Ciarán Power (Waterford City) was at two Olympics, in 2000 and in 2004. He finished 74th in  the road race 2000 but in 2004 in Athens he put up the best performance ever at the Olympics by an Irish cyclist when he was 13th in the road race, (this result was equalled by Dan Martin in Rio in 2016).

Power also won the Ras Tailteann on two occasions and had five stage wins and was also a National Criterium Champion and National u23 Road Champion as well as international successes.

Equestrian Sport

In Equestrian there have been three Olympians, two who competed and another who was a reserve rider. The first to compete was Comdt John Ledingham (Clashmore) in 1988 on the Irish team in the show jumping team competition where Ireland finished 11th. John withdrew his horse, Kilcoltrim in the individual competition He also competed at three World Championships and represented Ireland in 63 Nation Cups, and won the Hickstead Derby three times; in 1984, 94 and 95 and was on Irish AGA Khan winning teams five times. He was one of the finest riders of his era and is still involved with the Army coaching young riders. Francis Connors (Woodstown), from a great  horse breeding family and  still going strong was at the 1992 Olympics as reserve rider with Cullohill Castle, -his brilliant horse Spring Elegance was injured a month before the Olympics- and so lost out the chance to actually compete. In 1977 he won the European Pony Title and also the Golden Saddle award and won the  National Grand Prix League title  a record 13 Times and three National Show Jumping titles  and was on two winning Nation Cup teams and had numerous International wins. Francis presently produces horses from his training facility in Kill in Co Waterford.

Geoff Curran (Fenor), came from another great equine family involved in many ways such as breeding, training showjumpers etc and competed in the 2008 Olympics where he took part in eventing. He rode Kilkeshin and finished 32nd overall competing in dressage, cross country and jumping. He also competed in two World Games and at European Championships.  As recent as last year he was crowned 2020 Irish National Show Jumping Champion -the first Army winner since 1994- concentrating on that branch of the sport for the past few years with eventing being his main interest up to then.


Peter Crotty Dungarvan nicknamed -The Iron Man – was at the 1952 Helsinki Olympics, a welterweight boxer, beaten in the second round on a TKO in his first bout when well ahead at the time as referee stopped the fight when an old wound above his eye opened, Crotty wanted to continue but the referee would not allow it. The fighter, a Swede, who got the verdict was not able to fight again at the Olympics after the beating he received from Crotty, who incidentally was also a golden gloves representative and is still held in the highest esteem by the Irish Boxing fraternity.

He was National Senior Welterweight Champion four years in succession from 1949 to 1952 boxing with St Mary’s club in Clonmel. In January 2006 a blue plaque was unveiled on Dungarvan Town Hall depicting his boxing achievements, and the gymnasium where he trained there with the Dungarvan Boxing Club is now called the Peter Crotty Iron Man Gym.

Peter Crotty competed at the 1952 Olympics in Helsinki, Finland.

William (Boy) Murphy was born in Pakistan in 1903 his father was from Bandon and he had a Waterford mother from Cappoquin and was at two Olympics 1924 and1928. At 17 years he was middleweight champion of Egypt and on joining the Irish Army in the early 1920’s he became a household name in Irish boxing winning the national middleweight title in 1924 and five light heavyweight titles from 1927 to 30 and again in 1932.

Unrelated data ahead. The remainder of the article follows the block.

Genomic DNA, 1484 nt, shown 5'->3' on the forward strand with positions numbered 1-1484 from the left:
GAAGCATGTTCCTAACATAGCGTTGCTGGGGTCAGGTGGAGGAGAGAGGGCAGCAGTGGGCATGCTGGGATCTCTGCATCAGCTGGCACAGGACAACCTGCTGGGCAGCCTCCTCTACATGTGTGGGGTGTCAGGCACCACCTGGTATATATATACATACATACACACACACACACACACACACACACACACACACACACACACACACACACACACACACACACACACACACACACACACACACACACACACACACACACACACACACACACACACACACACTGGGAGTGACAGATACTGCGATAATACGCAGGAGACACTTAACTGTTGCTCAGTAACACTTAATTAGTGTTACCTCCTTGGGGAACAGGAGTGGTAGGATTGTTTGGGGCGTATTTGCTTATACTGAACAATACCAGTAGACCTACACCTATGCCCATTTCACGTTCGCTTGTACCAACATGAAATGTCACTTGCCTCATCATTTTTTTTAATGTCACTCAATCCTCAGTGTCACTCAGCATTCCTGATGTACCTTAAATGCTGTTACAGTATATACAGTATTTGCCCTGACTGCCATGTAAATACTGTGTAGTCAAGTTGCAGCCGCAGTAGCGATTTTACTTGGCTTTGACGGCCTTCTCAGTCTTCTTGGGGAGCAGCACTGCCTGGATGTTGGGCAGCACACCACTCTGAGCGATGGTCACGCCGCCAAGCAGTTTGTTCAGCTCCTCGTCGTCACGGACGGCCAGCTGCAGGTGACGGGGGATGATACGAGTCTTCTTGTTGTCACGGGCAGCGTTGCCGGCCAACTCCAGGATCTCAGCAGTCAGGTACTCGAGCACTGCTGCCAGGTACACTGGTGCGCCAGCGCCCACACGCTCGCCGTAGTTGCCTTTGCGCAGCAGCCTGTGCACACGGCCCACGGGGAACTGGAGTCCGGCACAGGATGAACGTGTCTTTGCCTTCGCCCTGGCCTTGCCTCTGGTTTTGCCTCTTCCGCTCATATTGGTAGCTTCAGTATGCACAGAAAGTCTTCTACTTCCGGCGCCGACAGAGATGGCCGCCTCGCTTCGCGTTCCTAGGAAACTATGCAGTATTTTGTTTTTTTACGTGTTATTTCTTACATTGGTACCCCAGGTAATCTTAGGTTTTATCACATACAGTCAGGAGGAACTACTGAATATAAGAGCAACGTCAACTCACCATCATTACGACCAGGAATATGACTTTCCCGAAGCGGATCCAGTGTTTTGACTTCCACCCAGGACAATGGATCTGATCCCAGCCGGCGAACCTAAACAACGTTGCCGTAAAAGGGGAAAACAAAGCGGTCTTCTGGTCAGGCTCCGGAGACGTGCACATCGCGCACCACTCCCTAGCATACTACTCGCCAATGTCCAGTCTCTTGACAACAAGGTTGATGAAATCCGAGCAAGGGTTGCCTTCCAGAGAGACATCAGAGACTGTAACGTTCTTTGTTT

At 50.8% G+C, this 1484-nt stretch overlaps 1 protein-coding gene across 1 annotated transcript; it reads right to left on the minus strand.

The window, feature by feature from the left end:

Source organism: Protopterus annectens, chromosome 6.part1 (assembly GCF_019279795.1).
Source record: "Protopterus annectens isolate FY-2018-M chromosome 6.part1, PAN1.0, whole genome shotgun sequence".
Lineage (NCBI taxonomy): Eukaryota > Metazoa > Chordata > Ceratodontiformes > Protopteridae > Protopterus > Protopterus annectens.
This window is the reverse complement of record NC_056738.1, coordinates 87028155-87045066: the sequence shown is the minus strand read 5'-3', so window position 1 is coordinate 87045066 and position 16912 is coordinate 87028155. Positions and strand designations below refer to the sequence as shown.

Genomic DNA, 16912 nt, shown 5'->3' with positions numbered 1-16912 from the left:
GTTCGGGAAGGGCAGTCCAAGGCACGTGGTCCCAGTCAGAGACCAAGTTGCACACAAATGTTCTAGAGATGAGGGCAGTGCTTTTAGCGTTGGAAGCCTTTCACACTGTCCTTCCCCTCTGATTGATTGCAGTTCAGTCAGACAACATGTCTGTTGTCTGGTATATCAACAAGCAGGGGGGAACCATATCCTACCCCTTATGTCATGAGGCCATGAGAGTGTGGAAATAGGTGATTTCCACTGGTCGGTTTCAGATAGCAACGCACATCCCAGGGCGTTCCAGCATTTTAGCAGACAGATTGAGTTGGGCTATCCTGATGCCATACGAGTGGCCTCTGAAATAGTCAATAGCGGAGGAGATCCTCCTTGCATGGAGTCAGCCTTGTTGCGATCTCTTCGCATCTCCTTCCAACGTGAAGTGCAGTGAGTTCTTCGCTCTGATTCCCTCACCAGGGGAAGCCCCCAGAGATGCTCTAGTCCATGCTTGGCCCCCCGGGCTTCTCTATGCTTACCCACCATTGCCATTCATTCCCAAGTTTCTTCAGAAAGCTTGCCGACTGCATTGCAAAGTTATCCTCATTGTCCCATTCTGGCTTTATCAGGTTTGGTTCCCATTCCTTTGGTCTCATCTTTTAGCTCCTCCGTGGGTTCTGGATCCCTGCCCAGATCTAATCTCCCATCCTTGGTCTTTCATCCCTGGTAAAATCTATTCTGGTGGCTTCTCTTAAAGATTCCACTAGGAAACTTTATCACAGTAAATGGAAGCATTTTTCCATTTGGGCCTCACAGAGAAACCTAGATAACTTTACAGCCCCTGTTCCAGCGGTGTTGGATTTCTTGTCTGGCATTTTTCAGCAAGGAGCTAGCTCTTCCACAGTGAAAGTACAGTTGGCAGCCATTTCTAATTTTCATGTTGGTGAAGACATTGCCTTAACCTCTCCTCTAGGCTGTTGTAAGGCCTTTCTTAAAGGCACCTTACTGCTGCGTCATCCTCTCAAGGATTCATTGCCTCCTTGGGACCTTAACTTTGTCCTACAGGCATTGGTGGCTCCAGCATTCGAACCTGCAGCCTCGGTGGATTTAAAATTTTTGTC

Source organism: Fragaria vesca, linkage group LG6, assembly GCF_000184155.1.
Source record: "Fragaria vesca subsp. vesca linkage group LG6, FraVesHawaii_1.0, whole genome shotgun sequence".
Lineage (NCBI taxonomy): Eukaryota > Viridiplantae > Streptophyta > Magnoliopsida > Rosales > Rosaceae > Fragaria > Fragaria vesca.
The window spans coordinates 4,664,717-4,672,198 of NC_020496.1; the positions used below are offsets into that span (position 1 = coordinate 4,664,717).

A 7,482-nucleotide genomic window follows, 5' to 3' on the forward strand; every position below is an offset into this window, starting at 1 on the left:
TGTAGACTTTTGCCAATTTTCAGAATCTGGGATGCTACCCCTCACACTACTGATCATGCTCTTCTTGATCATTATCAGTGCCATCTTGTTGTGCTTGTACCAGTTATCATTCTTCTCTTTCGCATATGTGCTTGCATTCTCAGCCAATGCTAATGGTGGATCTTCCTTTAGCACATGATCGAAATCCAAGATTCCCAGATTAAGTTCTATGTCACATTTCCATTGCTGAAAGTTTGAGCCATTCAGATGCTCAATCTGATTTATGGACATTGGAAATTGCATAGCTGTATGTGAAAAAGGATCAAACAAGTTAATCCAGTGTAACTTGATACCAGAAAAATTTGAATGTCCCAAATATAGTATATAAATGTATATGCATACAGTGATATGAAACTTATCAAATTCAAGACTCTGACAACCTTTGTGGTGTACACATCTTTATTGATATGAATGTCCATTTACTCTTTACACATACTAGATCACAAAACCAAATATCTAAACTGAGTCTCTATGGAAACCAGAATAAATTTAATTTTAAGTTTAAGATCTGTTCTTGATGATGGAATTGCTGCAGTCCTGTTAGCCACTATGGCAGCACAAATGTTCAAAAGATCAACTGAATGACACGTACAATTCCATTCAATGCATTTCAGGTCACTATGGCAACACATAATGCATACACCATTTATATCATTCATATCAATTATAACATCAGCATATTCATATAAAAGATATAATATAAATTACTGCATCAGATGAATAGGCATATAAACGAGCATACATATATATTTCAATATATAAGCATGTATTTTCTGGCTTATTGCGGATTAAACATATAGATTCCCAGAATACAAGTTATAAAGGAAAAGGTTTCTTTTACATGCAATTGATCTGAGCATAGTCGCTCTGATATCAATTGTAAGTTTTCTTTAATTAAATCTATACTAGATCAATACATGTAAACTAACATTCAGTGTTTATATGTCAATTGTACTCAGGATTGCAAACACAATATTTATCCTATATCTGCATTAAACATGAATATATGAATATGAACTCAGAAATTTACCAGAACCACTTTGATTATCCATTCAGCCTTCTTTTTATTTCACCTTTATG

In 1926 he joined the Garda Siochana serving in many areas around the country including Tramore and Waterford and wherever he went he got deeply involved in boxing clubs. Boxing as a middleweight in the 1924 Olympics he won his first bout but was beaten narrowly in his next. At light heavyweight in 1928 in his first bout he knocked out his Spanish opponent in round one. In his second bout he had his German opponent on the floor three times but somehow lost the fight, many claiming he was robbed. He was an extremely popular Garda in Waterford and Tramore -a gentle giant – and lived in Roanmore Park in Waterford and died aged 76 in 1979 and is buried in Cork.

William (Boy) Murphy competed at the 1924 and 1928 Olympics in Paris, France and Amsterdam, Holland.


In soccer one of Waterford’s finest ever players Billy Barry, Waterford FC from the city who made several Inter League appearances for Ireland during his career and gave years of great service to Waterford. He was on the Irish Soccer team at right half back that were eliminated in the qualifying round of the Olympics In London in 1948 beaten by Holland 3-1 in Portsmouth, in July that year. The Irish team had only got together about a week before the event while Holland were together for several weeks, despite this Ireland gave it a great try being led by 2-0 at half time and then pulling one back early in the second half  but Holland’s third goal clinched it for them. The newspapers had very positive things to say about Billy’s performance saying he was always in the thick of things with great tackles. working tirelessly almost to a standstill.


Waterford was represented by Seamus Power at the 2016 Olympics in Rio. Seamus, from Touraneena, was a member of the Tour at the time and was selected along with Padraig Harrington, when Rory McIlroy and Shane Lowry refused to travel, citing Zika virus concerns. Power was in a medal position on the back nine during the final day and eventually finished a credible 15th out of 60 competitors with Britain’s Justin Rose taking the gold medal.